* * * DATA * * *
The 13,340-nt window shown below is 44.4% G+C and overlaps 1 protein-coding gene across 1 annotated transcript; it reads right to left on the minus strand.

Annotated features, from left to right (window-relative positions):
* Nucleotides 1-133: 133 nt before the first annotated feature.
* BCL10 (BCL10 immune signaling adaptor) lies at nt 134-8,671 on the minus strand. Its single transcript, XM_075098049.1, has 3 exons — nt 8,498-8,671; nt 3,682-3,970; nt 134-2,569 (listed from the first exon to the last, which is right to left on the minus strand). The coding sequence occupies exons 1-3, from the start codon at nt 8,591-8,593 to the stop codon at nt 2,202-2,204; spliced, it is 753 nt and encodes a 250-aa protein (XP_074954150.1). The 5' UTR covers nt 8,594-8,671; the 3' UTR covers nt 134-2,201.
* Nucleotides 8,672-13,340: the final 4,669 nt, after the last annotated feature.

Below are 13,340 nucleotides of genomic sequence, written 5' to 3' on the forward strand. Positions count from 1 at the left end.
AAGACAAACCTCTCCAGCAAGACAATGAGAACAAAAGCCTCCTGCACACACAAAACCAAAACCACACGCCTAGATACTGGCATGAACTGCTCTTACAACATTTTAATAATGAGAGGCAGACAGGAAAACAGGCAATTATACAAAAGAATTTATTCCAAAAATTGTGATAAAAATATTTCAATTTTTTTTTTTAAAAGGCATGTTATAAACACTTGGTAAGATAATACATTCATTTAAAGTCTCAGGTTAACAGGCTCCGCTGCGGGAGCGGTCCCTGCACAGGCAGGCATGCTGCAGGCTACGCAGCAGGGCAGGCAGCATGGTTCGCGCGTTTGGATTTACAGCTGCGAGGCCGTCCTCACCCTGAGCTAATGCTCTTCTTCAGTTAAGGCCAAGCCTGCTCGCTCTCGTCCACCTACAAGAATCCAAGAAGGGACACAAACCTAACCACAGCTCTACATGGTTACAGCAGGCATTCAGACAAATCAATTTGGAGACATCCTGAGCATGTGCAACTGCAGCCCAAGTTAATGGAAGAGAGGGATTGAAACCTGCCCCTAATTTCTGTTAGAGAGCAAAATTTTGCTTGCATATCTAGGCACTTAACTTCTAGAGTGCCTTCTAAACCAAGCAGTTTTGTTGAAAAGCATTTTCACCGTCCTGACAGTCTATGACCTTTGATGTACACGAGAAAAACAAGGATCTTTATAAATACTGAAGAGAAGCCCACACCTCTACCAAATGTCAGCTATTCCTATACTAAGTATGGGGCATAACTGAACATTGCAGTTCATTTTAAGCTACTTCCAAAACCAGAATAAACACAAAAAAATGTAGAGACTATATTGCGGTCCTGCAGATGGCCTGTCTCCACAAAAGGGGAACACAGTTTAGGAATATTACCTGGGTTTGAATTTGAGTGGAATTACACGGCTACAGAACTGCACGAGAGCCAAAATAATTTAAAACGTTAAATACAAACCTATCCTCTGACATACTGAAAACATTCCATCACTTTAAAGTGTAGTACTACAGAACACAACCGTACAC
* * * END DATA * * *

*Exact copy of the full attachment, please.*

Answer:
The 13,340-nt window shown below is 44.4% G+C and overlaps 1 protein-coding gene across 1 annotated transcript; it reads right to left on the minus strand.

Annotated features, from left to right (window-relative positions):
* Nucleotides 1-133: 133 nt before the first annotated feature.
* BCL10 (BCL10 immune signaling adaptor) lies at nt 134-8,671 on the minus strand. Its single transcript, XM_075098049.1, has 3 exons — nt 8,498-8,671; nt 3,682-3,970; nt 134-2,569 (listed from the first exon to the last, which is right to left on the minus strand). The coding sequence occupies exons 1-3, from the start codon at nt 8,591-8,593 to the stop codon at nt 2,202-2,204; spliced, it is 753 nt and encodes a 250-aa protein (XP_074954150.1). The 5' UTR covers nt 8,594-8,671; the 3' UTR covers nt 134-2,201.
* Nucleotides 8,672-13,340: the final 4,669 nt, after the last annotated feature.

Below are 13,340 nucleotides of genomic sequence, written 5' to 3' on the forward strand. Positions count from 1 at the left end.
AAGACAAACCTCTCCAGCAAGACAATGAGAACAAAAGCCTCCTGCACACACAAAACCAAAACCACACGCCTAGATACTGGCATGAACTGCTCTTACAACATTTTAATAATGAGAGGCAGACAGGAAAACAGGCAATTATACAAAAGAATTTATTCCAAAAATTGTGATAAAAATATTTCAATTTTTTTTTTTAAAAGGCATGTTATAAACACTTGGTAAGATAATACATTCATTTAAAGTCTCAGGTTAACAGGCTCCGCTGCGGGAGCGGTCCCTGCACAGGCAGGCATGCTGCAGGCTACGCAGCAGGGCAGGCAGCATGGTTCGCGCGTTTGGATTTACAGCTGCGAGGCCGTCCTCACCCTGAGCTAATGCTCTTCTTCAGTTAAGGCCAAGCCTGCTCGCTCTCGTCCACCTACAAGAATCCAAGAAGGGACACAAACCTAACCACAGCTCTACATGGTTACAGCAGGCATTCAGACAAATCAATTTGGAGACATCCTGAGCATGTGCAACTGCAGCCCAAGTTAATGGAAGAGAGGGATTGAAACCTGCCCCTAATTTCTGTTAGAGAGCAAAATTTTGCTTGCATATCTAGGCACTTAACTTCTAGAGTGCCTTCTAAACCAAGCAGTTTTGTTGAAAAGCATTTTCACCGTCCTGACAGTCTATGACCTTTGATGTACACGAGAAAAACAAGGATCTTTATAAATACTGAAGAGAAGCCCACACCTCTACCAAATGTCAGCTATTCCTATACTAAGTATGGGGCATAACTGAACATTGCAGTTCATTTTAAGCTACTTCCAAAACCAGAATAAACACAAAAAAATGTAGAGACTATATTGCGGTCCTGCAGATGGCCTGTCTCCACAAAAGGGGAACACAGTTTAGGAATATTACCTGGGTTTGAATTTGAGTGGAATTACACGGCTACAGAACTGCACGAGAGCCAAAATAATTTAAAACGTTAAATACAAACCTATCCTCTGACATACTGAAAACATTCCATCACTTTAAAGTGTAGTACTACAGAACACAACCGTACAC